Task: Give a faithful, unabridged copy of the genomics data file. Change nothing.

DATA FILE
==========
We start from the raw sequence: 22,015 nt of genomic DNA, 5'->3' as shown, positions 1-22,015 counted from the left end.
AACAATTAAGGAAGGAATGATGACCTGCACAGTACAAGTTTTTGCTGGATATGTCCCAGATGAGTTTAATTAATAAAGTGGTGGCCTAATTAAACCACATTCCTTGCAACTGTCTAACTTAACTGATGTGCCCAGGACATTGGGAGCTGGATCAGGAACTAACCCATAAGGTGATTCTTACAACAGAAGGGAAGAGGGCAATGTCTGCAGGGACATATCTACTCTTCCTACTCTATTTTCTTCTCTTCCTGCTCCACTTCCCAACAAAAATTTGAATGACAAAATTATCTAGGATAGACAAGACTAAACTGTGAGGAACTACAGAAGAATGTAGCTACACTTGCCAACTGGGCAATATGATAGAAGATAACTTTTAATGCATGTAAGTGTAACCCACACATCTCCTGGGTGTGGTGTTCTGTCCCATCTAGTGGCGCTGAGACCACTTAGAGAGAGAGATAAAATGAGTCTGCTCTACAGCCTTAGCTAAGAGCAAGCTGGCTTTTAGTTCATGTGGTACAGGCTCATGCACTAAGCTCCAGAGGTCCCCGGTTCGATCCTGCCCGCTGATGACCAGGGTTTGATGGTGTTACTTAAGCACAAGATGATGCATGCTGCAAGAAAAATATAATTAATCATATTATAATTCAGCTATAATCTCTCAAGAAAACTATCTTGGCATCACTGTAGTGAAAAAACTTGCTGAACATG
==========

We start from the raw sequence: 22,015 nt of genomic DNA, 5'->3' as shown, positions 1-22,015 counted from the left end.
AACAATTAAGGAAGGAATGATGACCTGCACAGTACAAGTTTTTGCTGGATATGTCCCAGATGAGTTTAATTAATAAAGTGGTGGCCTAATTAAACCACATTCCTTGCAACTGTCTAACTTAACTGATGTGCCCAGGACATTGGGAGCTGGATCAGGAACTAACCCATAAGGTGATTCTTACAACAGAAGGGAAGAGGGCAATGTCTGCAGGGACATATCTACTCTTCCTACTCTATTTTCTTCTCTTCCTGCTCCACTTCCCAACAAAAATTTGAATGACAAAATTATCTAGGATAGACAAGACTAAACTGTGAGGAACTACAGAAGAATGTAGCTACACTTGCCAACTGGGCAATATGATAGAAGATAACTTTTAATGCATGTAAGTGTAACCCACACATCTCCTGGGTGTGGTGTTCTGTCCCATCTAGTGGCGCTGAGACCACTTAGAGAGAGAGATAAAATGAGTCTGCTCTACAGCCTTAGCTAAGAGCAAGCTGGCTTTTAGTTCATGTGGTACAGGCTCATGCACTAAGCTCCAGAGGTCCCCGGTTCGATCCTGCCCGCTGATGACCAGGGTTTGATGGTGTTACTTAAGCACAAGATGATGCATGCTGCAAGAAAAATATAATTAATCATATTATAATTCAGCTATAATCTCTCAAGAAAACTATCTTGGCATCACTGTAGTGAAAAAACTTGCTGAACATG